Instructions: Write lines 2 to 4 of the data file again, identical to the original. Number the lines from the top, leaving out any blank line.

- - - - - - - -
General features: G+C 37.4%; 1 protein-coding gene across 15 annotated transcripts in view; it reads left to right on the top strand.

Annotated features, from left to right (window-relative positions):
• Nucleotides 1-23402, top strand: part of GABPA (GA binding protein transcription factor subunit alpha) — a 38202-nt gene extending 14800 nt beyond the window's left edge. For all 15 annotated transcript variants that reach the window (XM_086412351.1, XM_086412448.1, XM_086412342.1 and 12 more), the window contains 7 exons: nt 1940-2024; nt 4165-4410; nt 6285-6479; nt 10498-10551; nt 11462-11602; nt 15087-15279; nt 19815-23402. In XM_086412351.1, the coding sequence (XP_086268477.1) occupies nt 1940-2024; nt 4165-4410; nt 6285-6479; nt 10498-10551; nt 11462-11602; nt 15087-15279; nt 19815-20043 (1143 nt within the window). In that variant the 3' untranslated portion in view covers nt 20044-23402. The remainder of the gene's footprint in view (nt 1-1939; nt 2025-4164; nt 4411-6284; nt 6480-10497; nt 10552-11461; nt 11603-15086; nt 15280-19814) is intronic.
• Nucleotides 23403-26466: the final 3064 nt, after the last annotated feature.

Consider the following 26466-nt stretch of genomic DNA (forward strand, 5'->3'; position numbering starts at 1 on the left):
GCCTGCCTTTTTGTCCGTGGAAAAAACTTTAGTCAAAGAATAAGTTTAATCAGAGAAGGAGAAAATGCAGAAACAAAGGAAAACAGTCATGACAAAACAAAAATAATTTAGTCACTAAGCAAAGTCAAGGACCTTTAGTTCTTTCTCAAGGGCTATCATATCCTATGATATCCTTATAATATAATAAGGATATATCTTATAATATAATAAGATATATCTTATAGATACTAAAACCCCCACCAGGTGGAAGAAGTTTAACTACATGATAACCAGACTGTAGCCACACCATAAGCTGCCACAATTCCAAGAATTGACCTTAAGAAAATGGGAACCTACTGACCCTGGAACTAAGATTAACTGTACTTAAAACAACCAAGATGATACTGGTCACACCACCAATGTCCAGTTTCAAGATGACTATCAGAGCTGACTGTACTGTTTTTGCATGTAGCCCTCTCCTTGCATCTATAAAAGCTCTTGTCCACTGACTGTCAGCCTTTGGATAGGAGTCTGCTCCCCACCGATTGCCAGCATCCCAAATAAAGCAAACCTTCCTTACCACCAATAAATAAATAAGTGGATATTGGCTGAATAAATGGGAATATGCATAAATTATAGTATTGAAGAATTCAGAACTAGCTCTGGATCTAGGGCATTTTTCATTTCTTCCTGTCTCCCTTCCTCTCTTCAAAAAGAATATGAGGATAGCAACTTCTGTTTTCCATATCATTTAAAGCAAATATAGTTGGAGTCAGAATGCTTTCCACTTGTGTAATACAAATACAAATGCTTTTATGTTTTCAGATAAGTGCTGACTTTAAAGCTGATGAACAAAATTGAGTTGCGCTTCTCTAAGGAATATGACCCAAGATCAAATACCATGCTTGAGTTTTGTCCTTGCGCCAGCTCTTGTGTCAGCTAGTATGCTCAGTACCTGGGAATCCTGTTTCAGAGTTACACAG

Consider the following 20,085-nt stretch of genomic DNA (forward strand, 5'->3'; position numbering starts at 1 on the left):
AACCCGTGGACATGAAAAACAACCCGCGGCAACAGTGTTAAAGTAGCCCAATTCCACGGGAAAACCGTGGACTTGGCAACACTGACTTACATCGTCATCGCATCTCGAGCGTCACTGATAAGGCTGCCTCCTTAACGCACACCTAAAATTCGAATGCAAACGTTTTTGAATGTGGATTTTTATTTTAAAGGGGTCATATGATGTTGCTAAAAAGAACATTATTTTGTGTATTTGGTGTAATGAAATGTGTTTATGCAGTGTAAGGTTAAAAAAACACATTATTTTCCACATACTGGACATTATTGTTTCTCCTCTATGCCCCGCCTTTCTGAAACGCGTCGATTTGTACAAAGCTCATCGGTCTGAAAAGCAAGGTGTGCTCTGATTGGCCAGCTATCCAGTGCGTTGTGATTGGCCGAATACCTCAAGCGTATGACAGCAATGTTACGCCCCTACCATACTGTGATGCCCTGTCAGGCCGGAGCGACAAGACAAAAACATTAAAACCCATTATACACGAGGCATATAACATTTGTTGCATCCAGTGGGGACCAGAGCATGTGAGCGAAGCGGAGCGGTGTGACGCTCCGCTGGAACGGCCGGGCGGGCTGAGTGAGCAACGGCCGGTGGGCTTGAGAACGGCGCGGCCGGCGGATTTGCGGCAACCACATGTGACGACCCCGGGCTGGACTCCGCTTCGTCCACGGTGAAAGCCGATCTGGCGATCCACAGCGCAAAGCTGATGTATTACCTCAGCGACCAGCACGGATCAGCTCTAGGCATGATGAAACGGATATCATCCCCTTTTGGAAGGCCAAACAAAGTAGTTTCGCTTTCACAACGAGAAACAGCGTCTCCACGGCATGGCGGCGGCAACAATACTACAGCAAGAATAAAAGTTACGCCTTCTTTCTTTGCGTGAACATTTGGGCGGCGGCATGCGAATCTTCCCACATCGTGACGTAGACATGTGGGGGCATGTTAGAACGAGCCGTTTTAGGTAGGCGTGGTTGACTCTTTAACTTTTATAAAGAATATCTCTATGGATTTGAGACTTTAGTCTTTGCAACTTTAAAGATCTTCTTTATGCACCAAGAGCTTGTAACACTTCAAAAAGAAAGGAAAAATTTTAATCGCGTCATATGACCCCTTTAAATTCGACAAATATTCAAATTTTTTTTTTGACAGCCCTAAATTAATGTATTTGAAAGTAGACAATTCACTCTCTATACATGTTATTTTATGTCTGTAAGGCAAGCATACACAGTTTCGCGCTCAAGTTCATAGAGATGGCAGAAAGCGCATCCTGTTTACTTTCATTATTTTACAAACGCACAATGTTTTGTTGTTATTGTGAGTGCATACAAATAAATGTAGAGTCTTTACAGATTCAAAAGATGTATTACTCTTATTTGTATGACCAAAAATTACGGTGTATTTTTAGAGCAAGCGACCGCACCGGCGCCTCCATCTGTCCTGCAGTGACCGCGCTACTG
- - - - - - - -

Annotated features, from left to right (window-relative positions):
• Nucleotides 1-23402, top strand: part of GABPA (GA binding protein transcription factor subunit alpha) — a 38202-nt gene extending 14800 nt beyond the window's left edge. For all 15 annotated transcript variants that reach the window (XM_086412351.1, XM_086412448.1, XM_086412342.1 and 12 more), the window contains 7 exons: nt 1940-2024; nt 4165-4410; nt 6285-6479; nt 10498-10551; nt 11462-11602; nt 15087-15279; nt 19815-23402. In XM_086412351.1, the coding sequence (XP_086268477.1) occupies nt 1940-2024; nt 4165-4410; nt 6285-6479; nt 10498-10551; nt 11462-11602; nt 15087-15279; nt 19815-20043 (1143 nt within the window). In that variant the 3' untranslated portion in view covers nt 20044-23402. The remainder of the gene's footprint in view (nt 1-1939; nt 2025-4164; nt 4411-6284; nt 6480-10497; nt 10552-11461; nt 11603-15086; nt 15280-19814) is intronic.
• Nucleotides 23403-26466: the final 3064 nt, after the last annotated feature.